Monday, May 28, 2012
This week on THE FILM GRIND, Brian Roan (DearFilm) and I discuss our feelings about Men in Black III by director Barry Sonnenfeld as well as a number of other films we watched this week and some that we recommend for you to see. This episode is probably our best yet and if you love time travel movies then you'll get a lot of out this show. So whether you've been a fan all along or if you haven't started listening yet, there is no better time to join us for THE FILM GRIND!
Hit the jump to listen to the podcast and read the shownotes.
Sunday, May 27, 2012
Much of popular fiction's appeal lies in its exploration of the unknown and unknowable. It presents mysteries to its audience and reveals the inner workings of societies and infrastructures that the naked eye might never experience. Every turn of the page, cut of the film, or push of a button can serve to send its audience deeper and deeper into a whole new world.
One of the most repeated themes and images in film appears in the form of the mysterious men in black. These well-dressed men appear inpenetrable and guarded behind their dark shades and formalwear. They often represent agents of a secretive government program (see any James Bond film) or perhaps programs themselves (The Matrix). Who are these featureless men and what do they represent? It is a question that has almost grown stale with its commonality and yet still holds a powerful visual impact after all of its numerous appearances.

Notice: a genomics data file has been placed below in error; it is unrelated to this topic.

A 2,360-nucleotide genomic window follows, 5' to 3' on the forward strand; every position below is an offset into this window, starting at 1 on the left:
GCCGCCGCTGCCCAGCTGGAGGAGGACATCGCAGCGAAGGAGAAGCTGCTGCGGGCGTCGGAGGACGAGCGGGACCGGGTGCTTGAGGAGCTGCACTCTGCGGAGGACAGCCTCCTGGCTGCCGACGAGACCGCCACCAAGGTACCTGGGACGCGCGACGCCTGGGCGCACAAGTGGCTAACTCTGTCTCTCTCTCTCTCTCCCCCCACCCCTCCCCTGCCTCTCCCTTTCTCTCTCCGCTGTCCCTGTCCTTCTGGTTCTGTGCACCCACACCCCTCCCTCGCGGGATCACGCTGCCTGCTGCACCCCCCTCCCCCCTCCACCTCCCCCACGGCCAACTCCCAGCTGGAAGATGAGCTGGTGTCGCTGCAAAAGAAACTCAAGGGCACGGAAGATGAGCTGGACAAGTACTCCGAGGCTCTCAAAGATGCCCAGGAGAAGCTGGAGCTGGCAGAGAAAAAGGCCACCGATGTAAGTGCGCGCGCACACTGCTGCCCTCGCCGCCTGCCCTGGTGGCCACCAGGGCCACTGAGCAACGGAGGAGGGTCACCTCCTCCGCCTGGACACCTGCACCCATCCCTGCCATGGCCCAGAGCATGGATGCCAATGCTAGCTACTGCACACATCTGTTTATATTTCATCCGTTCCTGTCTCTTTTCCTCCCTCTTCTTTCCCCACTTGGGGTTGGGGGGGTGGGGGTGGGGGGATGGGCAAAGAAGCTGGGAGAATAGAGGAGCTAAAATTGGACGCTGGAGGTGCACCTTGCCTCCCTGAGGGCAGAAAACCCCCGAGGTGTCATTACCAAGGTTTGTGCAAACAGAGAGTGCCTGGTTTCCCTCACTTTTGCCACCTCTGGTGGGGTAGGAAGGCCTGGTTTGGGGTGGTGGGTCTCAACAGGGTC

While most iterations of this common trope keep these characters on the outskirts of the audience's knowledge and perception, Barry Sonnenfeld's Men in Black addressed the identities of these outsiders head on. The film welcomed audiences to explore the hidden world of these "galaxy defenders" in a tongue-in-cheek fashion that thrived on showcasing the extraordinary that was hidden in plain sight. That was almost 15 years ago for the characters J and K, the odd-couple protagonists of Men in Black and Men in Black II; can Men in Black III bring back the action, comedy, sense of discovery, and heart that made the franchise so beloved in the first place?